June 18, 2019
Commercial livestock producers whose animals died as a direct result of recent flooding must notify the Farm Service Agency (FSA) within 30 days of the death of the livestock to qualify for potential assistance under the Livestock Indemnity Program (LIP).
“Producers who qualify for the program should contact their FSA office immediately, as time is short for many of them,” said Trent Milacek, Oklahoma State University Cooperative Extension agricultural economist. “Also, be aware an application for payment must be filed within 60 days after the end of the calendar year in which the losses occur.”
LIP covers livestock mortality that falls outside of normal parameters, such as natural disasters and other storm damage. This coverage is limited to commercial livestock with documentation of death. LIP is administered by FSA, part of the U.S Department of Agriculture.
“Payments to qualifying owners are based on national rates that are 75 percent of the market value of the applicable livestock as determined by USDA,” Milacek said.
To be eligible for LIP, a livestock producer must have legally owned the animals on the day they died or were injured by an eligible loss condition. The applicable livestock must have either died in excess of normal mortality as a direct result of the eligible loss condition, or been injured as a direct result of an eligible loss condition and were sold at a reduced price.
Eligible livestock must have been maintained for commercial use as part of a farming or ranching operation on the day they died, and not have been produced or maintained for reasons other than commercial use.
“Excluded livestock include wild, free-roaming animals, pets or animals used for recreational purposes such as hunting, roping or for show,” said Rusty Humphrey, FSA executive director for Kay County. “Even if you’re unsure whether or not you qualify, contact your FSA county office. We’ll talk you through the process and if you qualify, help get you going in the right direction.”
For contract growers, poultry and swine are the only livestock eligible under LIP rules. In addition to meeting all other eligibility requirements for loss, a contract grower also must have had possession and control of the applicable livestock, and a written agreement with the eligible livestock owner setting the specific terms, conditions and obligations of the parties involved regarding the production of livestock.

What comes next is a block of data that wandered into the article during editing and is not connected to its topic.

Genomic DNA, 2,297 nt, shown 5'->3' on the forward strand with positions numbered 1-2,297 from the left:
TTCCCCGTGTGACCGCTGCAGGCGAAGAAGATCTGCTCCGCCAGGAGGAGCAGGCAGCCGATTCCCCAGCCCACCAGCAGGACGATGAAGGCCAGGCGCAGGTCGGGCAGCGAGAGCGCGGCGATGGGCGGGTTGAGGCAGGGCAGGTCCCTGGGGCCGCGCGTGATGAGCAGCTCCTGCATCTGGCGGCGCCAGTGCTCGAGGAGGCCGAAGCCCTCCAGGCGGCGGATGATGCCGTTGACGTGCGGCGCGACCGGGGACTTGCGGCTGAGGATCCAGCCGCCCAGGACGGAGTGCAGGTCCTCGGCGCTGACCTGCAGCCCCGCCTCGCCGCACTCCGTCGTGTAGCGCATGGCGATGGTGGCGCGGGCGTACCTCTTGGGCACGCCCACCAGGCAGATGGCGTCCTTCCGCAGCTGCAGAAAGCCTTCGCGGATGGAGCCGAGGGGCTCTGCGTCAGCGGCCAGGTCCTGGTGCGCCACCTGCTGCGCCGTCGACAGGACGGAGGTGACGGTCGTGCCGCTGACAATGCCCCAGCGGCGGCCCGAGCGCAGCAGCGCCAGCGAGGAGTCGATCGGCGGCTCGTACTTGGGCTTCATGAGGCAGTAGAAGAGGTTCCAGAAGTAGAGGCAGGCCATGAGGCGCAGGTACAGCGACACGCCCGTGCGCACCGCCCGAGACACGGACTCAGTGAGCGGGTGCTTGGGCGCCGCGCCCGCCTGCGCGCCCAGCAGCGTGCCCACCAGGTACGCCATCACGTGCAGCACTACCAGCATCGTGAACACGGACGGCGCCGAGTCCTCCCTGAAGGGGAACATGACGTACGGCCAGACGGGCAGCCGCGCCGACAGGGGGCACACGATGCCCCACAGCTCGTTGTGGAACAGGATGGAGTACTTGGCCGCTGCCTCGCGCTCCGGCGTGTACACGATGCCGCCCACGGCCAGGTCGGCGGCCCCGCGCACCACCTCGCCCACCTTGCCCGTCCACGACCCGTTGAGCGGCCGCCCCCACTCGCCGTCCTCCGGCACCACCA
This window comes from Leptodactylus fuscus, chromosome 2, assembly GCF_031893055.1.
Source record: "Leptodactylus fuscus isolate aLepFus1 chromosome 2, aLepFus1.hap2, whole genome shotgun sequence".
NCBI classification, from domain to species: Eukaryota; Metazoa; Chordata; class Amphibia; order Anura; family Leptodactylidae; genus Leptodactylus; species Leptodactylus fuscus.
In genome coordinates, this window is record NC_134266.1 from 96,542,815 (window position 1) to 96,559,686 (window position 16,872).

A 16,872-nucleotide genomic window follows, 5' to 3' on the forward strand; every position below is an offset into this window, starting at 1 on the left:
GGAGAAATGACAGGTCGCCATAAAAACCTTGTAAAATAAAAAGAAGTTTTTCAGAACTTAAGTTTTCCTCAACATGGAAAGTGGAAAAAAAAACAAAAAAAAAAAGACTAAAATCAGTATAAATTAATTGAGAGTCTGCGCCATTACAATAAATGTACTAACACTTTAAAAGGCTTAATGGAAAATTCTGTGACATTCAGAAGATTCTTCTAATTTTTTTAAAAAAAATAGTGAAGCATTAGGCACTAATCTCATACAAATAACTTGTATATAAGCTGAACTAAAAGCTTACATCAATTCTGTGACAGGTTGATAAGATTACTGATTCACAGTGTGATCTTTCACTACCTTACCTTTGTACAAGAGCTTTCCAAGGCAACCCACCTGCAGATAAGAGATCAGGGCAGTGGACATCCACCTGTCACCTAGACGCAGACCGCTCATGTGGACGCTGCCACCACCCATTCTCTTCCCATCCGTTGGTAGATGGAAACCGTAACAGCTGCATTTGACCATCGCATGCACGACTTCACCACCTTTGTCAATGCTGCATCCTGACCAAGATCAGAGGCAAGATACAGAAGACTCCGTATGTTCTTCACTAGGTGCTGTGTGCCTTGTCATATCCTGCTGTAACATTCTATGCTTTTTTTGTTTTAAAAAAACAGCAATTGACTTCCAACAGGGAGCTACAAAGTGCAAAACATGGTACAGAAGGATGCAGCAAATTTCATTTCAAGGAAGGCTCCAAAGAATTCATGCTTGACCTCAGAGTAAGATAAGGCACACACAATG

“Contract growers are not eligible for losses under LIP for injured livestock that were sold at a reduced price due to an eligible loss condition,” Humphrey said. “Be aware payments for LIP will be reduced by any amount received by the participant for the same or any similar loss from a different source.”
Livestock and contract growers must record all pertinent information – including the number and kind – of all livestock and those adversely affected by an eligible loss condition. The easiest and most generally accepted proof of death loss is photographic documentation.
“Independent, third-party verification is always a good idea but one that too many producers fail to consider when they’re in the midst of a natural disaster such as a flood,” Milacek said. “It’s why we’re always recommending producers call their OSU Cooperative Extension county office at first opportunity. Our county agricultural educators will make every effort to come out and provide that independent verification, and probably share other useful information based on an operation’s specific needs as well.”
Livestock producers seeking additional information about potential flood recovery and relief should contact their OSU Cooperative Extension county office, typically listed in local directories under “County Government.”
The Oklahoma Cooperative Extension Service is one of two state agencies administered by the OSU Division of Agricultural Sciences and Natural Resources, and is a key part of the university’s state and federally mandated teaching, research and Extension land-grant mission.